Close This website uses modern features that are not supported by your browser. Click here for more information.
Please upgrade to a modern browser to view this website properly. Google Chrome Mozilla Firefox Opera Safari
your legal news hub
Sub Menu



Inflation figure ban challenged

Publish date: 07 October 2019
Issue Number: 844
Diary: IBA Legalbrief Africa
Category: Zimbabwe

The government ban on the publication of inflation figures as Zimbabwe's economy takes a nosedive has been challenged in court by lawyer and former Finance Minister Tendai Biti. He is representing the National Social Security Authority Workers' Union and the Zimbabwe Pension and Insurance Rights Trust, which champions the rights of pension-fund members and policyholders. A TimesLIVE report notes that they have petitioned the High Court to set aside the ban that the Finance Minister Mthuli Ncube imposed in August after annual inflation reached a 10-year high of 175.66% in June. Sources say Ncube acted after Zanu-PF's central decision-making body argued that the figures reflected badly on the government's attempts to tame inflation. The two organisations Biti represents describe Ncube's decision as ‘irrational, grossly unreasonable, illegal and illegitimate’.

Full TimesLIVE report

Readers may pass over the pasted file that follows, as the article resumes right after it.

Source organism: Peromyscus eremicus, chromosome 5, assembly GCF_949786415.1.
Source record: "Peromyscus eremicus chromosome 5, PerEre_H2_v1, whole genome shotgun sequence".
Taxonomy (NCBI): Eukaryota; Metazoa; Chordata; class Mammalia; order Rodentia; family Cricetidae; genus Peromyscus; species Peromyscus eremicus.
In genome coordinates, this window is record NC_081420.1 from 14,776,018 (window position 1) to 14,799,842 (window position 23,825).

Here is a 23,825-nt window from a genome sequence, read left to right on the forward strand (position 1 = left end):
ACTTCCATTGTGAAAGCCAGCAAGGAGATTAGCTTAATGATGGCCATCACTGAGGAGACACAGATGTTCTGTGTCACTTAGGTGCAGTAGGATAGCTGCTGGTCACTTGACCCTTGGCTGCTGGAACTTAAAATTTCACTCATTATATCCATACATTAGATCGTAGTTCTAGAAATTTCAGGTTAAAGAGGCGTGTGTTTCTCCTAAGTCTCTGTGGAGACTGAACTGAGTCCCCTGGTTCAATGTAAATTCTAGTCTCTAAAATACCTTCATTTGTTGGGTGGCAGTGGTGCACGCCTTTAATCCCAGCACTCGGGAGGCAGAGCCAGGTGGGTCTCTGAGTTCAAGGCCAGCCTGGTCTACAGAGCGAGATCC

Zimbabwe's central bank has banned mobile money agencies from facilitating cash withdrawals or deposits with immediate effect. The country is going through a serious cash crisis, with very few banks being able to provide depositors with physical cash. As a result, Zimbabweans have been resorting to mobile money agencies which were illegally selling cash at a premium. The Reserve Bank of Zimbabwe issued a statement saying 'some economic agents are engaging in illegal activities, abusing the cash-in, cash-out and cash-back facilities thereby compromising the public interest objectives of national payment systems in the economy'. A report on the Fin24 site notes that analysts say the central bank is dealing with symptoms and not solving the real problem, which is the limited availability of cash. 'We have approximately $600m in circulation against $15bn in money supply, so there is a serious mismatch. We need to print physical notes,' said Walter Mandeya of Trigrams Investment.

Full report on the Fin24 site